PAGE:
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Don’t discourage children from playing with informal toys

“I bought him so many toys, but look at that he plays with rocks, empty carton boxes” the dad complained. The child, seven years old was playing out of our earshot and happy with stacking the empty cartons of household items and keeping rocks in a line.

The relationship between parents, children and their toys is pretty complicated. Once upon a time, toys were a luxury and children played with whatever they could lay their hands on. Rocks, ropes, leaves, twigs, tyres, bottle caps, flowers, seeds were all toys. With increased consumption culture, greater earning capacity, both parents working, toys substituting for parental time, greater and greater amount of toys are bought for children. Advertising to arouse parents’ guilt is another reason for baskets and baskets of toys for children. Do children really need a huge number of toys? I don’t think so. Parents often buy toys to satisfy themselves rather than for the child.

Parents don’t need to overstuff children with toys. Buy a few and make it special. Toys don’t have to be expensive for the children to be happy. Toys should be what children can relate to.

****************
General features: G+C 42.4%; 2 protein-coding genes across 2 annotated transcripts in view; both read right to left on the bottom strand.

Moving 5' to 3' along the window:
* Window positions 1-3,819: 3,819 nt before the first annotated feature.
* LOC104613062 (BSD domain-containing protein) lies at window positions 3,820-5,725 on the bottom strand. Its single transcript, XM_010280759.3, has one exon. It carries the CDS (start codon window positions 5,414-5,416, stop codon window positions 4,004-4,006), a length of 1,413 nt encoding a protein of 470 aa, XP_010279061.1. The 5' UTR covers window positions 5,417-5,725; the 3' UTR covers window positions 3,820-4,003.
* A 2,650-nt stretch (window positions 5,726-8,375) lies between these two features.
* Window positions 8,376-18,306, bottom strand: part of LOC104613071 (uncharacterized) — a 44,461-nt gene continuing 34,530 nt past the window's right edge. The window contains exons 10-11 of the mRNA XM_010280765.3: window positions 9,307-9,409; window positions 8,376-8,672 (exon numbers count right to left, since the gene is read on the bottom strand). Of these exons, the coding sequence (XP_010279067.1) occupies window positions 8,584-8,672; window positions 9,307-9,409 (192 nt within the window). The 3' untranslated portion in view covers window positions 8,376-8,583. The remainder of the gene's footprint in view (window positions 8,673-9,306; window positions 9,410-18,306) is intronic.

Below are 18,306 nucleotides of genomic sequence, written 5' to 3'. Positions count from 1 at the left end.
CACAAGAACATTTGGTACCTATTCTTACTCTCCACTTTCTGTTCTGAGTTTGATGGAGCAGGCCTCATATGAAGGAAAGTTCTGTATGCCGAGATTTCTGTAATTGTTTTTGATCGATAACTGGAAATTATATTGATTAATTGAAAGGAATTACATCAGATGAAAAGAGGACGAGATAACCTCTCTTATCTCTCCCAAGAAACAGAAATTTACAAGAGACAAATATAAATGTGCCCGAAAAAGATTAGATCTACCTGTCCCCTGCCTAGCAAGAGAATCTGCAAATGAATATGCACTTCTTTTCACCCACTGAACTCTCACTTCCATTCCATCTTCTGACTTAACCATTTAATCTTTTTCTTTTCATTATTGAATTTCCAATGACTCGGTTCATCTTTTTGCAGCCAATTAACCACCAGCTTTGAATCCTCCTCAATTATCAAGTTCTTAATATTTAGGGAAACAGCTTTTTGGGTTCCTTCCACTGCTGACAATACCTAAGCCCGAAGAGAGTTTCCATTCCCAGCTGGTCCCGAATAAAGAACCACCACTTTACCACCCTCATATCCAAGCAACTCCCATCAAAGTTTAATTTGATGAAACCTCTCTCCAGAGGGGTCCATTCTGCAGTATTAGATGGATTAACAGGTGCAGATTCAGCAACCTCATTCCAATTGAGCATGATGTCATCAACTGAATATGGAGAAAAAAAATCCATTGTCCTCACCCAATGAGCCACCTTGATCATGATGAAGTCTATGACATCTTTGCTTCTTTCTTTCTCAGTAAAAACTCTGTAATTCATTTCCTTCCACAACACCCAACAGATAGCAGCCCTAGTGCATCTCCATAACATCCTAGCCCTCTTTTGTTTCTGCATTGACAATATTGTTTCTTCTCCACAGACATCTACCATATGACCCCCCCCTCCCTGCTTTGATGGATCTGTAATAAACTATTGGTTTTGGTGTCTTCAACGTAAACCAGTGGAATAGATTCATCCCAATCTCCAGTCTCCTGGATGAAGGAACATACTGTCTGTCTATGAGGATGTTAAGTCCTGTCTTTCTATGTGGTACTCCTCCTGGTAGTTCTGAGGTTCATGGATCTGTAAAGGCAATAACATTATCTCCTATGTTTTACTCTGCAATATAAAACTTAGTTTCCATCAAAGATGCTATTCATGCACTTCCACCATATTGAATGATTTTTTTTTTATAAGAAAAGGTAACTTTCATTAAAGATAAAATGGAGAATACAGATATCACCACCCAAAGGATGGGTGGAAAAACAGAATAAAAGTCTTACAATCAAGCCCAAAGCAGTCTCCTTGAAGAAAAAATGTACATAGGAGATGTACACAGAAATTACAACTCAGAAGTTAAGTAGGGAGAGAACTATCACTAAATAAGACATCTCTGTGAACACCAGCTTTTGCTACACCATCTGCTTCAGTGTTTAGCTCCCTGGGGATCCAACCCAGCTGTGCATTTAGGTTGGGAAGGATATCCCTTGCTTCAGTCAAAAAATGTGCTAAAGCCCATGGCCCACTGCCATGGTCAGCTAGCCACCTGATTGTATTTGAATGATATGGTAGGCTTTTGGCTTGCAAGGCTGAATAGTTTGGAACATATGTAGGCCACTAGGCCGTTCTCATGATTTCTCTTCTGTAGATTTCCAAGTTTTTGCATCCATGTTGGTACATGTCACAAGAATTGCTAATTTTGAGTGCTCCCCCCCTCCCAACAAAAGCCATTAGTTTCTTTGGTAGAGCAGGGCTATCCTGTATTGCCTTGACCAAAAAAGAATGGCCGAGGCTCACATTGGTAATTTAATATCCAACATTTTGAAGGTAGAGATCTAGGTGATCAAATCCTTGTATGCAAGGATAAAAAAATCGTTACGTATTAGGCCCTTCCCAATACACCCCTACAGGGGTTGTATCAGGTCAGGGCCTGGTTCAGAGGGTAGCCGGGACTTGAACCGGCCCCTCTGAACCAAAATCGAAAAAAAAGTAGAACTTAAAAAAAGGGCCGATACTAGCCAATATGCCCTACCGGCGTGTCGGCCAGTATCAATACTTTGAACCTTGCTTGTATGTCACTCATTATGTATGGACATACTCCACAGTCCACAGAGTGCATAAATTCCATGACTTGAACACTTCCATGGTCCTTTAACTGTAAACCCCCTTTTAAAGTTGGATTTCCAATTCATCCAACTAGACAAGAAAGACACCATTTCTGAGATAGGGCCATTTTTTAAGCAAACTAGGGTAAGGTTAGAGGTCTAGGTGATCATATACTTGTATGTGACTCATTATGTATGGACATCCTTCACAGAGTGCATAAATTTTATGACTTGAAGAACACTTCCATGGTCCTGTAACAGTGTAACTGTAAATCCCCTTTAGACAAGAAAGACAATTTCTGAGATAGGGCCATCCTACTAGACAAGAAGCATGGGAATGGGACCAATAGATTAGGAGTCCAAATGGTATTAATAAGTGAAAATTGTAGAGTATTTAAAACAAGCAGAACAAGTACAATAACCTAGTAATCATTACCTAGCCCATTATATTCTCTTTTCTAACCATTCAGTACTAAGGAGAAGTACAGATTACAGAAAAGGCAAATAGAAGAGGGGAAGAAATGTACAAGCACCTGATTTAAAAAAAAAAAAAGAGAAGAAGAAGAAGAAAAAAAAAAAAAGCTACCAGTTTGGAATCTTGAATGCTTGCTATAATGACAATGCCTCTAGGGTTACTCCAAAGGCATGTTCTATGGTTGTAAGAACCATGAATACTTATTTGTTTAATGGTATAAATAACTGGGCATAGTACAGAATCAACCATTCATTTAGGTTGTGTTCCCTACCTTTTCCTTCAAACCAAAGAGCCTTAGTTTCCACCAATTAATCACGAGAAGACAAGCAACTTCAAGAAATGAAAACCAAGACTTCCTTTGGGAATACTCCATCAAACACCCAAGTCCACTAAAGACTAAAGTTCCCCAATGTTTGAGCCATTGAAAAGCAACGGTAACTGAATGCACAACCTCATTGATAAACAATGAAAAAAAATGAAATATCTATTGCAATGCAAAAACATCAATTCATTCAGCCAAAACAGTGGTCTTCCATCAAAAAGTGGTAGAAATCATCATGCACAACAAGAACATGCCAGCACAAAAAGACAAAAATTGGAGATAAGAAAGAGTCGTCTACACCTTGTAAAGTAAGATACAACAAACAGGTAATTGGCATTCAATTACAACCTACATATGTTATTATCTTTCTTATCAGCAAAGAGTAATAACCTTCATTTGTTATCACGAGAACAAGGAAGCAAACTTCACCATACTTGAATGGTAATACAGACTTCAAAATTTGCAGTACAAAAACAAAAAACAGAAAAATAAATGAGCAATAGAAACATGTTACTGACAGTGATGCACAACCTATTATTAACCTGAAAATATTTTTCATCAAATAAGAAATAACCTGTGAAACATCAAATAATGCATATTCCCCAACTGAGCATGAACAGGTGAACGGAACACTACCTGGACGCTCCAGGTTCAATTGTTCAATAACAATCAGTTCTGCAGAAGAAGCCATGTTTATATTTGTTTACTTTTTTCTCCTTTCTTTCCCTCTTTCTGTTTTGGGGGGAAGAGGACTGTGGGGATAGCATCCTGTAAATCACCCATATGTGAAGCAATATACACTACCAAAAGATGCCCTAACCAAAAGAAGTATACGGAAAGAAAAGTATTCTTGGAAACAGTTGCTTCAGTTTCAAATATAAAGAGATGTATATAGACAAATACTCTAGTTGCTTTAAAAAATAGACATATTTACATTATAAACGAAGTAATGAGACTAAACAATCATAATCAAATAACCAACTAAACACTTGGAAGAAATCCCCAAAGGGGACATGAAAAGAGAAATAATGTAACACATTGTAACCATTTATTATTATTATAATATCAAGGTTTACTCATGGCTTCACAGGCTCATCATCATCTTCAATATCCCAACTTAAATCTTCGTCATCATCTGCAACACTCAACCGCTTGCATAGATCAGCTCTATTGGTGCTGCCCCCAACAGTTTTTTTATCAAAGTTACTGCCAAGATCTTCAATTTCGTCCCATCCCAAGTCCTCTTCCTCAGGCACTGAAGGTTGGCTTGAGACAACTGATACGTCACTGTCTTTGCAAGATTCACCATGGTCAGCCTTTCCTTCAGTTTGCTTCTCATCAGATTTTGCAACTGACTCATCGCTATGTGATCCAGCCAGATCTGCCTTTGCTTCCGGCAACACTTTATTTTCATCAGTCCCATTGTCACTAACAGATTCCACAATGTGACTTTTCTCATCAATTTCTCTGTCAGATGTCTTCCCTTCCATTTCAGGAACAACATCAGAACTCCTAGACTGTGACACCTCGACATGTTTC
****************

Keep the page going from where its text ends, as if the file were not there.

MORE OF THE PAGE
“I bought him this expensive train set, but I have never seen him use it” said the dad.

“How many times has he travelled by train in his seven years?” I asked

The dad went into a thinking mode and said, “All his life either he had flown by plane or come in the car with us. He has never travelled by train”. Would the child relate to a toy train?

Children may ask for something that their friends have and if that is affordable, they can be indulged in that. Expensive toys are not a must for children and a child’s growth will not be stunted because they don’t have enough toys. While children play with the formal toys bought for them, they love the idea of playing with ordinary objects around the house. Parents should not discourage children when they play with rocks, dried leaves, pieces of rope, coloured papers, etc. Informal toys help the children use their imagination and construct things in their head. The best toy for a child, of course, is the company of another human. Toys are not what children SHOULD play with, whatever they play with are their toys.

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